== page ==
WHAT DOES THE FUTURE OF THE EMR LOOK LIKE?
Now this Data 2.0 movement is going to continue for a few reasons, but I think one of the areas that can really help is by reducing hospital admissions. Like we talked about before, the shift for fee for value medicine rewards quality outcomes rather than the number of tests run which we used to have in the system previously. But now hospitals are actually incentivized to keep patients healthy and out of the hospital. One part of pushing that initiative is actually penalizing the
manner. Nine out of ten studies have significantly extended their timelines just to find enough people to participate in the study. And 48% of studies under-enroll as a whole. And the big issue is that because a large majority of patients don't even know that the trials exist that are relevant to them and that's a huge disconnect because a lot of them actually want to enroll in trials that might be relevant. A survey done by Zogby Analytics have found that 53% of patients were not aware of these trials and those are number one reasons for them not enrolling as a whole. Several companies are now working on aligning clinical data to make sure patients and providers aware of some of the relevant clinical trials that might be going on.
much more into some smaller pharmaceutical companies rather than investing a change in process itself.
You can find more private companies like that in the CB Insights database itself. But I do know that in part of the Cybersecurity Act of 2015, which was passed very recently, the Department of Health and Human Services was tasked with basically creating a task force to understand what security safeguards are working in other industries and then report back about how secure our current health system is and ways that it can be improved.
Even before we know who's owning the data, how do we make sure that the data is secure in the first place? Data breaches in other industries are much less costly compared to data breaches that happen in the healthcare space. And finally, does de-identifying the patient data even help anymore? As we get more granular data, specifically genetic data, we can actually piece together what you look like and the characteristics about you. We can do that even without patient identifiers. But now, thanks to strict HIPAA regulations, data that could be incredibly helpful if it were free-flowing and in the right hands is instead tied up behind privacy. At a certain point we have to ask, are the costs of slowing information down worth the benefits of keeping it private?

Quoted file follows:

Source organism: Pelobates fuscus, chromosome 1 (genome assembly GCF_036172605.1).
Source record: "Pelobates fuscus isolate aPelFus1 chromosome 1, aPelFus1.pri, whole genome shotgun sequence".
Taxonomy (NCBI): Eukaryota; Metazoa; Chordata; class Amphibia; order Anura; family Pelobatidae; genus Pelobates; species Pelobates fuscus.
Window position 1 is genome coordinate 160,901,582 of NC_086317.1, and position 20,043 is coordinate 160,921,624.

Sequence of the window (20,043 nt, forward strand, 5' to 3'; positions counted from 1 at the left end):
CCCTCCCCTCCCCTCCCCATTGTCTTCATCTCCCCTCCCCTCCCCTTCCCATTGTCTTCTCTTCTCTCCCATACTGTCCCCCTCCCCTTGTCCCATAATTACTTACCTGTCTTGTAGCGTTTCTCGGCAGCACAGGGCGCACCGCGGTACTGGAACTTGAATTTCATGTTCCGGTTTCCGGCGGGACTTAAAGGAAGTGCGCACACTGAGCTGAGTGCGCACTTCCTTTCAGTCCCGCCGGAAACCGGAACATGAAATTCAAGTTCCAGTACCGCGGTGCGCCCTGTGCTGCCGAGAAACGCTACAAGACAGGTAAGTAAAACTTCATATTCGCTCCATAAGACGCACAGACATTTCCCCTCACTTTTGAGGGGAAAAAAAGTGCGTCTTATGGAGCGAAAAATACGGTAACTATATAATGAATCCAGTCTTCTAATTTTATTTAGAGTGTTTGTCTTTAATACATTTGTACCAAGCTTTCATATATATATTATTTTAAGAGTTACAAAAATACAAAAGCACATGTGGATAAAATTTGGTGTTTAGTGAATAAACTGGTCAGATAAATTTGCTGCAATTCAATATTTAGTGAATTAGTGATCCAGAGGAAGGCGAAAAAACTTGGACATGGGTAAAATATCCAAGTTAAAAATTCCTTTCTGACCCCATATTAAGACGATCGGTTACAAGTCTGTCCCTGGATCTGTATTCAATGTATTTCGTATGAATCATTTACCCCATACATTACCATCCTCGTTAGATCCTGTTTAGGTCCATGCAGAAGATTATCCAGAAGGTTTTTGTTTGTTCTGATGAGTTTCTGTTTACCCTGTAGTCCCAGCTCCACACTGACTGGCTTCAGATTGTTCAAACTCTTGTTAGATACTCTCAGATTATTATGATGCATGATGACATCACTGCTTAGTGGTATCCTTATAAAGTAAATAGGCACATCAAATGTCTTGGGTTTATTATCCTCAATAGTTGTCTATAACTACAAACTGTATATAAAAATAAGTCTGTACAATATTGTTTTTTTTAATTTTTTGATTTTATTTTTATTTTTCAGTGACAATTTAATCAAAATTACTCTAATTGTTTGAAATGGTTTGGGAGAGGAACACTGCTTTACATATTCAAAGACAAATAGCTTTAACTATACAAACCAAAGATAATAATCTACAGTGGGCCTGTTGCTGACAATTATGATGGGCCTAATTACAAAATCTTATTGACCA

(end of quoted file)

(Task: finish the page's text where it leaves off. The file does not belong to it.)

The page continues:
Let’s end with some more open-ended questions:
First off, who's going to own this data? If it’s generated by the patient, should I own it? But since the data is touched by so many different organizations like your EMR system or your provider, your insurance, the question really has to be asked, who's going to own this data and are patients going to have to consent every time it's sent? And the reason is because that patient data is extremely valuable since it's so personal.
And I'd be remiss if I didn't talk a little bit about Alphabet in Google as a player in this area. We won't have time to touch on everything they're doing, but between their research divisions, investment arm, and the parent company itself, it is very active in the healthcare data arena in multiple different ways. I took a few select partnerships that I thought were interesting. On the one hand, we're seeing Google powering the movement on wearables by partnering with companies like Dexcom and Novartis to create new types of glucose monitoring wearables. But we're also seeing that the company's applying its powerful analytics to help people make sense of their data. That's what they're doing with Sanofi. They're also doing it with the Mayo Clinic where they're helping to provide relevant medical information and answers to some commonly searched symptoms and diseases.
And lastly, it's clear that Google is interested in the personal health record space. As discussed, that space has been typically hard in the past and the Google health initiative actually tried to do this many years ago but ended up failing. But now, Google has revealed the Google Fit platform which aggregates data across different Android platforms to provide users a look into their lifestyles. And then Google themselves aren't doing it. They're investing in companies that are. A significant part of their portfolio includes health data companies which are working in spaces like oncology or genetics, predictive analytics and even remote clinical labs.
communication and record sharing among relevant parties. And on top of all that, Qualcomm Life is actually powering more than 109 different organizations with these different offerings and this chip technology.
The next case we're going to take a look at is the chip maker Qualcomm who has an opportunity of powering a lot of these devices that are outside the hospital. If you look at their private market activity, which includes both investments and acquisitions, it's clear that there's a surge of interest for them moving into 2014 and still exists, though has tapered off a bit in 2015. Qualcomm is powering what they call the IoMT movement, which is the Internet of Medical Technology. And they have a few different product offerings such as a platform to capture all connective devices that are transmitting biometric data and also assess offering to facilitate